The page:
Re: [CR]Campagnolo titanium parts


From: "dddd" <dddd@pacbell.net>
To: "Classic Rendezvous" <classicrendezvous@bikelist.org>
References: <20060116154630.36587.qmail@web50211.mail.yahoo.com>
Subject: Re: [CR]Campagnolo titanium parts
Date: Mon, 16 Jan 2006 13:44:11 -0800
reply-type=original

I've noticed that even in recent years, some of the information that is passed along at the shows, at booths or in product info or tech seminars, appears deliberately incorrect. What I first took as an attempt to fool the audience seems to really be a training session in aggressive salesmanship, from which bike shop folk can take the exxagerated or misleading information back to the sales floor for use at their discretion, assuming they even know what's true and what isn't. Obviously, in this case the black parts newly included with the ti bits could round out the "fancy material" theme of the new group, giving an impression of added value.

David Snyder Auburn, CA
> Jan wrote:
>
> "I doubt he would have published that correction if he wasn't pretty sure
> of this, or at least was told this by Campagnolo!"
> Tom writes:
> I think you're onto something here. This is entirely speculative, of
> course, but I wouldn't be surprised if Rebour was either misled by, or had
> simply miscommunicated with, the Campy representative(s) at the show. In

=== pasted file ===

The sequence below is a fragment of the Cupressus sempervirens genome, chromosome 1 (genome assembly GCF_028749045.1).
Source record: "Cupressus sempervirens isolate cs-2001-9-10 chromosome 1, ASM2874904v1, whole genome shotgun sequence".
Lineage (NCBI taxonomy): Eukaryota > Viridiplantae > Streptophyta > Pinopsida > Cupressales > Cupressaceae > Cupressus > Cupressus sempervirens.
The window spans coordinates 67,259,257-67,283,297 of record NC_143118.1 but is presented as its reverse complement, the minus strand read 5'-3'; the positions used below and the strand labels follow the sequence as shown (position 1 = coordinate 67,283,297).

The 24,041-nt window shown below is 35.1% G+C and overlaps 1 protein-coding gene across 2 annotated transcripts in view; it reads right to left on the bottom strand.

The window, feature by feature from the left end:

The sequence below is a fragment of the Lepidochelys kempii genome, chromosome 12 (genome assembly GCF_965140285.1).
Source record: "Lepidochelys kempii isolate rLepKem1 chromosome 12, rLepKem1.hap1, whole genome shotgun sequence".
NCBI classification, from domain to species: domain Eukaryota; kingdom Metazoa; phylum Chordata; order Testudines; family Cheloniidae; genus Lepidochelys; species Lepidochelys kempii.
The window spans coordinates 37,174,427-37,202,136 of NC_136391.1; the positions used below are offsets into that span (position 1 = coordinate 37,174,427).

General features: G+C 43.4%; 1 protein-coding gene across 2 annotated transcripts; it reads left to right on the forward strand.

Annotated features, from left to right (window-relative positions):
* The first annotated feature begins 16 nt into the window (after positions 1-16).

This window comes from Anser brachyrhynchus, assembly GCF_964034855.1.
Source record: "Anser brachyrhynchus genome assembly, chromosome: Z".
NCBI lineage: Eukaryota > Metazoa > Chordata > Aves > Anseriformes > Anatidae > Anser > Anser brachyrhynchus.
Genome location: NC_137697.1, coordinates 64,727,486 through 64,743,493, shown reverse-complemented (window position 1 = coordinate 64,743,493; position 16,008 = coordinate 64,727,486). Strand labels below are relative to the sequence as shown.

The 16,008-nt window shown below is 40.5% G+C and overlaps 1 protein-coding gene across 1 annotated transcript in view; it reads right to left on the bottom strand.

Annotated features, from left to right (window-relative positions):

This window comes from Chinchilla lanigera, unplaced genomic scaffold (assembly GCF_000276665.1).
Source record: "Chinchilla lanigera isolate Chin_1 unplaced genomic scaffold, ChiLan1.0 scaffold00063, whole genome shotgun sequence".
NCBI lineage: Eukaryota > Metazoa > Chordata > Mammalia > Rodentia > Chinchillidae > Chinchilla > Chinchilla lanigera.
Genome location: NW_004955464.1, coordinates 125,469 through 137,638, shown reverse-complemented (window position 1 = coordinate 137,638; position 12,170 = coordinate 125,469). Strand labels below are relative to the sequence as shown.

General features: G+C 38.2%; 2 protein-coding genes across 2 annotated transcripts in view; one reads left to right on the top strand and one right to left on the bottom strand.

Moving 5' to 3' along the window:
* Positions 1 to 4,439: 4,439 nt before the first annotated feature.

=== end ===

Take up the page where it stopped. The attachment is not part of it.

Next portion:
> my limited experience the individuals dispatched to trade shows often make
> up for incomplete knowledge with hype and enthusiasm. In particular, I
> recall sitting through a Shimano technical presentation about the then-new
> XTR group. A mechanic I know asked the presenter what material was used
> on the new freewheel cogs, and the response was that the cogs were 7000
> series aluminum. They were most certainly not made of any type of
> aluminum, but I think the poor presenter thought it would be better to
> guess at a technical-sounding answer than to admit that he was unsure.
>
> It is well within the realm of possibility that Rebour asked about the
> nature of the obviously different black rings and headset and was told
> that they were made of titanium. The titanium BB, pedal and hub axles,
> along with the titanium derailleur pivot bolts, were the biggest selling
> points / innovations on the SR group, and it is easy to see where an
> uninformed PR guy might make assumptions about the nature of the strange
> black parts in order to give an interesting explanation. Incidentally, as
> depicted in the Raleigh catalog referenced by Mr. Maasland, the lower
> brackets of the SR post were also black anodized in the prototype groups.
>
>
> One thing that cast serious doubts on the whole possibility of titanium
> SR rings is the bizarre assertion that only titanium would allow
> construction of a cut-down ring of sufficient strength. I think a lot of
> NR rings had undergone aftermarket surgery by late 1973, and it was pretty
> well known that they were reliable. Moreover, how could a change in the
> chainrings save 260 grams? Does a pair of NR rings even weigh that much?
>>>>Tom, that's a good point. Ti just ain't logical. -Dave
>
> Another thing to consider is the competition. This is really grasping at
> straws, but is it possible that someone somewhere at Campagnolo felt a
> need to (mis)represent their new group as having more titanium than it
> actually did because of the introduction of the Zeus 2000 group? That
> group actually did have titanium rings and pedal cages as well as titanium
> BB cups and crank bolts, none of which was seen on standard SR parts.
> Realistically, the Zeus 2000 group was probably a few years off, but it's
> certainly an interesting coincidence that the 2000 group actually had the
> titanium parts that Campagnolo was at least asserting that they would
> offer.